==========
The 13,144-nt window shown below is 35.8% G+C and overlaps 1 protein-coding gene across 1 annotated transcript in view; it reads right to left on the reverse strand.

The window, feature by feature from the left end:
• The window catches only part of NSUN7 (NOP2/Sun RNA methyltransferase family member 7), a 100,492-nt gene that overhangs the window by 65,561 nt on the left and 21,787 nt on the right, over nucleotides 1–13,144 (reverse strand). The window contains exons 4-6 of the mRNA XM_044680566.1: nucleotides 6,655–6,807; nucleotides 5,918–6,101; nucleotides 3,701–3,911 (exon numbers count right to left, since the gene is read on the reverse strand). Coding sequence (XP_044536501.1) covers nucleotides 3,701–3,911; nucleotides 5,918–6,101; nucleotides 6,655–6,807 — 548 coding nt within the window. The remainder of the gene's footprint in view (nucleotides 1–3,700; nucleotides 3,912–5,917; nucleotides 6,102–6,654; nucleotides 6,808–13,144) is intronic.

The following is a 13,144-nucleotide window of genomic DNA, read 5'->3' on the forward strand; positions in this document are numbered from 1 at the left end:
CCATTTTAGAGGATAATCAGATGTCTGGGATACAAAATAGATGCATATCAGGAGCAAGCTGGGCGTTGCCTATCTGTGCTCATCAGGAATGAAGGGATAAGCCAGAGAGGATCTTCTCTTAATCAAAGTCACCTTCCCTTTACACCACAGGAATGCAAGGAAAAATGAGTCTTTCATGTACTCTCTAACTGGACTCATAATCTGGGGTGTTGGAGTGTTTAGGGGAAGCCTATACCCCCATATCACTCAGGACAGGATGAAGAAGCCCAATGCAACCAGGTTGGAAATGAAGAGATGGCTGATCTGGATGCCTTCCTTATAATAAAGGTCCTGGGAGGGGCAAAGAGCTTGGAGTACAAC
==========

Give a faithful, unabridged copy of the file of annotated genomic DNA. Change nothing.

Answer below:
The 13,144-nt window shown below is 35.8% G+C and overlaps 1 protein-coding gene across 1 annotated transcript in view; it reads right to left on the reverse strand.

The window, feature by feature from the left end:
• The window catches only part of NSUN7 (NOP2/Sun RNA methyltransferase family member 7), a 100,492-nt gene that overhangs the window by 65,561 nt on the left and 21,787 nt on the right, over nucleotides 1–13,144 (reverse strand). The window contains exons 4-6 of the mRNA XM_044680566.1: nucleotides 6,655–6,807; nucleotides 5,918–6,101; nucleotides 3,701–3,911 (exon numbers count right to left, since the gene is read on the reverse strand). Coding sequence (XP_044536501.1) covers nucleotides 3,701–3,911; nucleotides 5,918–6,101; nucleotides 6,655–6,807 — 548 coding nt within the window. The remainder of the gene's footprint in view (nucleotides 1–3,700; nucleotides 3,912–5,917; nucleotides 6,102–6,654; nucleotides 6,808–13,144) is intronic.

The following is a 13,144-nucleotide window of genomic DNA, read 5'->3' on the forward strand; positions in this document are numbered from 1 at the left end:
CCATTTTAGAGGATAATCAGATGTCTGGGATACAAAATAGATGCATATCAGGAGCAAGCTGGGCGTTGCCTATCTGTGCTCATCAGGAATGAAGGGATAAGCCAGAGAGGATCTTCTCTTAATCAAAGTCACCTTCCCTTTACACCACAGGAATGCAAGGAAAAATGAGTCTTTCATGTACTCTCTAACTGGACTCATAATCTGGGGTGTTGGAGTGTTTAGGGGAAGCCTATACCCCCATATCACTCAGGACAGGATGAAGAAGCCCAATGCAACCAGGTTGGAAATGAAGAGATGGCTGATCTGGATGCCTTCCTTATAATAAAGGTCCTGGGAGGGGCAAAGAGCTTGGAGTACAAC